Over the summer I wrote an article for Young Adult Money about How to Afford Travel without using Credit Cards and it includes a pretty epic list of the ways you can both save and earn more money in advance of your travels. In addition, it's important to know how much you plan on spending during your trip. You may think you need $2,500 for a 2-week vacation from the U.S. to Europe, but if you can figure out a way to take the trip for $2,250, you'll have to spend 10% less time and effort saving, which has a big impact. So with that, here are the 5 best ways to save money while traveling:
Before even starting my trip, I like to save money on getting there. The key to saving on flights is being flexible on when and where you're going and committing to 30 minutes of research.
Start your search with Skyscanner and use their “fly everywhere” feature. This allows you to see what cities are cheapest to get to during specific dates or even whole month ranges. Want to get to Europe from Los Angeles in April? You can get to Sweden for $286, but if you want to fly directly to Dublin, Ireland, it will cost you close to $500. Chances are once you're in Sweden you can get to Dublin cheaply by connecting with another airline and as a bonus you'll get to see a bit of Sweden.
Once you've narrowed down your search criteria, cross reference a couple of other flight comparison sites before making your final booking. My go-tos are Kayak and ITA by Google (and Skyscanner). Each search engine uses a different algorithm to find your results and sometimes the price differences can be hundreds of dollars.
A final tip on European travel specifically: If you're planning to visit more than one city during your trip, check out Go Euro to compare the smartest, cheapest, and fastest way to get from city to city. The search engine will compare buses, trains, and flights to tell you the least painful and least expensive way to get point to point.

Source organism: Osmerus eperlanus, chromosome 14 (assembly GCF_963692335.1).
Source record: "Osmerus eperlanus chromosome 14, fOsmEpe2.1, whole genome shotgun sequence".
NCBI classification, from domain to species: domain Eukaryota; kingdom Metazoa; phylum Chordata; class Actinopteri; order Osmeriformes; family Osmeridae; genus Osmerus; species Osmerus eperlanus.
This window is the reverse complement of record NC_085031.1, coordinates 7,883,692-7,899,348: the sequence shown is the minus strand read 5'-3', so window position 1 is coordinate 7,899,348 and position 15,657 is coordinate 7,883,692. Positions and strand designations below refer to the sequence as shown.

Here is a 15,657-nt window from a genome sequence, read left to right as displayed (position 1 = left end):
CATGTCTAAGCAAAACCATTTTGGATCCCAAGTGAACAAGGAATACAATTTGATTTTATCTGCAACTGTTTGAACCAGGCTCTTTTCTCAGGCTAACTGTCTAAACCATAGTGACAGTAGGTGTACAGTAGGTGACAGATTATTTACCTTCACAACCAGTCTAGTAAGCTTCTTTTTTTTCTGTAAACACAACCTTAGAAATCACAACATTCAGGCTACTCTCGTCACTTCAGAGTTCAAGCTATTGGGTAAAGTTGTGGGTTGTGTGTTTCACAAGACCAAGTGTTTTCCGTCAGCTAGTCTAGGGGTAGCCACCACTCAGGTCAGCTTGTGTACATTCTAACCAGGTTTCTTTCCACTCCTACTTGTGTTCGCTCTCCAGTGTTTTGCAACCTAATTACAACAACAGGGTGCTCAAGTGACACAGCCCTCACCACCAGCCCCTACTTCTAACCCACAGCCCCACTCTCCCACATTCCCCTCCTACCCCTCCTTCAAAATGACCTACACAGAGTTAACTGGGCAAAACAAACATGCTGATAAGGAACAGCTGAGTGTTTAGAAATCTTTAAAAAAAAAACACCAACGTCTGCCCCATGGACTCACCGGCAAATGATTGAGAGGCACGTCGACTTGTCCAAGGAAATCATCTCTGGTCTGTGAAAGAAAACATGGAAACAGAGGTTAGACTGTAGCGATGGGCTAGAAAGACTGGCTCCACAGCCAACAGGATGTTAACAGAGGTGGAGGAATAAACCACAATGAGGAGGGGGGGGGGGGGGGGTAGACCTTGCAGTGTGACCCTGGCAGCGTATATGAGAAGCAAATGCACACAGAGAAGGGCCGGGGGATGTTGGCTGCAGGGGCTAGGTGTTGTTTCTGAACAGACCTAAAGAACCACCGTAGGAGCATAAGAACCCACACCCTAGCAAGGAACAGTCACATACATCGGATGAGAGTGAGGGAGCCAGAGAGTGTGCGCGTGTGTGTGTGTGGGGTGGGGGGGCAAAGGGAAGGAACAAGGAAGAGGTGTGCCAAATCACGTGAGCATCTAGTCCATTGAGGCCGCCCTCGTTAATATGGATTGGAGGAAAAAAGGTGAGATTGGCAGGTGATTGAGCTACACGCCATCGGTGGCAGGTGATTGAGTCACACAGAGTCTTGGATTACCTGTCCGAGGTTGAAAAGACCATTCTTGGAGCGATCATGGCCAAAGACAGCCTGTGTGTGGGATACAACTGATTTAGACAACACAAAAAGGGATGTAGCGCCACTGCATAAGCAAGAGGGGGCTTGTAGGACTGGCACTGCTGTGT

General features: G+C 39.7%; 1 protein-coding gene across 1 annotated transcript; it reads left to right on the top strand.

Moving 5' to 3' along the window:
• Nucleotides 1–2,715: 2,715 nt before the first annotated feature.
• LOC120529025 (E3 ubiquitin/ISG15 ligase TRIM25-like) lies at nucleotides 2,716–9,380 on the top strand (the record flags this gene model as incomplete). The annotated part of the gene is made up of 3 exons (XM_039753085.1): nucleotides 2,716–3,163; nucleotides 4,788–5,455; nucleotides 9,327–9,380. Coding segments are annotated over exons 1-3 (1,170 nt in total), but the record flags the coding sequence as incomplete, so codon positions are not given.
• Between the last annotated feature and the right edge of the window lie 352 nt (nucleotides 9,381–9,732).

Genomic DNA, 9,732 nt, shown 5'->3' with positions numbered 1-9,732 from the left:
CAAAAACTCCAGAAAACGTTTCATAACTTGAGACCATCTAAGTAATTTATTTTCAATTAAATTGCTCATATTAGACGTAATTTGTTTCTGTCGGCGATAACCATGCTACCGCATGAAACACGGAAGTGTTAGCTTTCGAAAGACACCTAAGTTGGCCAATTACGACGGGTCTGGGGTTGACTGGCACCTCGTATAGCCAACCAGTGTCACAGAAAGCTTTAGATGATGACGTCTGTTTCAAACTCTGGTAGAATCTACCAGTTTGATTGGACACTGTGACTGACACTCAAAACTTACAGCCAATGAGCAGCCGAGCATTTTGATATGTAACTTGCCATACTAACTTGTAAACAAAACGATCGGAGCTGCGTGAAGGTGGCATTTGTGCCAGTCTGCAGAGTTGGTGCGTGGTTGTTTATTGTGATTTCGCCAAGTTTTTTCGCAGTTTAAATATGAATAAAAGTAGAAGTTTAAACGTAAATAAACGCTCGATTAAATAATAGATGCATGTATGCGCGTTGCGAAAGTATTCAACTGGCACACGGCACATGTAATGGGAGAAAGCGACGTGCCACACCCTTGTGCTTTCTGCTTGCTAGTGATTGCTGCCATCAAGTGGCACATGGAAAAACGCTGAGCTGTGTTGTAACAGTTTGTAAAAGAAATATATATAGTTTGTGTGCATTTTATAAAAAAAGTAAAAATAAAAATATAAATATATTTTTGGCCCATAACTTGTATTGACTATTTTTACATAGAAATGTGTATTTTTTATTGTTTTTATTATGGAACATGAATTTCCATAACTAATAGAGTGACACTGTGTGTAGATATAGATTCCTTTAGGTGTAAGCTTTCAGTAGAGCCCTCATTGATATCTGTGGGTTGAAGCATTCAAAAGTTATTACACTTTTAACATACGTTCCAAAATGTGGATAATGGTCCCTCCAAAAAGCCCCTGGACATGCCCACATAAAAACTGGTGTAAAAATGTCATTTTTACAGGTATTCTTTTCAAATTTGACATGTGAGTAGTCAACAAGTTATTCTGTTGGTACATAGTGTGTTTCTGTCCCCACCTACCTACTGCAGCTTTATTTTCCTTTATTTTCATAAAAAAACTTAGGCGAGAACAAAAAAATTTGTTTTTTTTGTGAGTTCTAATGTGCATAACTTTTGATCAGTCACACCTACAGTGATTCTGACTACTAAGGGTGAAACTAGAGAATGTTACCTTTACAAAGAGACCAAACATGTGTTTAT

Alright, so you've booked your flights. The next thing to think about is what type of accommodations you need. When I'm traveling I like to balance staying in amazing accommodations like the 506 On the River Inn and more modest accommodations like hostels and airbnbs. For me, I see no point in perpetually shelling out $100+/night to stay in hit or miss 3-star hotels. So here are the pros and cons of the different types of accommodations:
Airbnb - Airbnbs are fantastic for longer stays with groups of 2+. What I love about Airbnbs is that you and your friends can often book a private home or apartment complete with a kitchen, hangout area, and wifi for as cheap per person as a hostel. If you're traveling with a group, airbnbs are a must.
If you're a solo traveler Airbnb can also be a great alternative to hostels as you can often book a private room in a home for only slightly more than a shared hostel room might cost.
If you're new to airbnb, you can use this link and save $30+ free on your first booking.
Hostels & Couchsurfing - If you're traveling by yourself or with just 1 other person, hostels and Couchsurfing tend to be your best bet. I like using Hostelworld for booking hostels because they have over 30,000 properties listed with millions of reviews, so it's pretty easy to find what you're looking for. If you're up for it, Couchsurfing is also a great way to hop around. Many Couchsurfing hosts are also on airbnb, so you often end up with really great accommodations and a local host who wants to help out budget travelers. I know that staying in a home with a stranger can seem a little nerve wracking, but what I've learned from traveling is that most people are helpful, friendly, and generally good and we shouldn't let the few nightmare stories scare us away.
Hotels, villas, castles, etc. are all going to be your most expensive options. If you insist on staying in a hotel, check out sites like priceline.com where you can name your own price and get great discounts on typically pricey accommodation options.
Avoid Bank Fees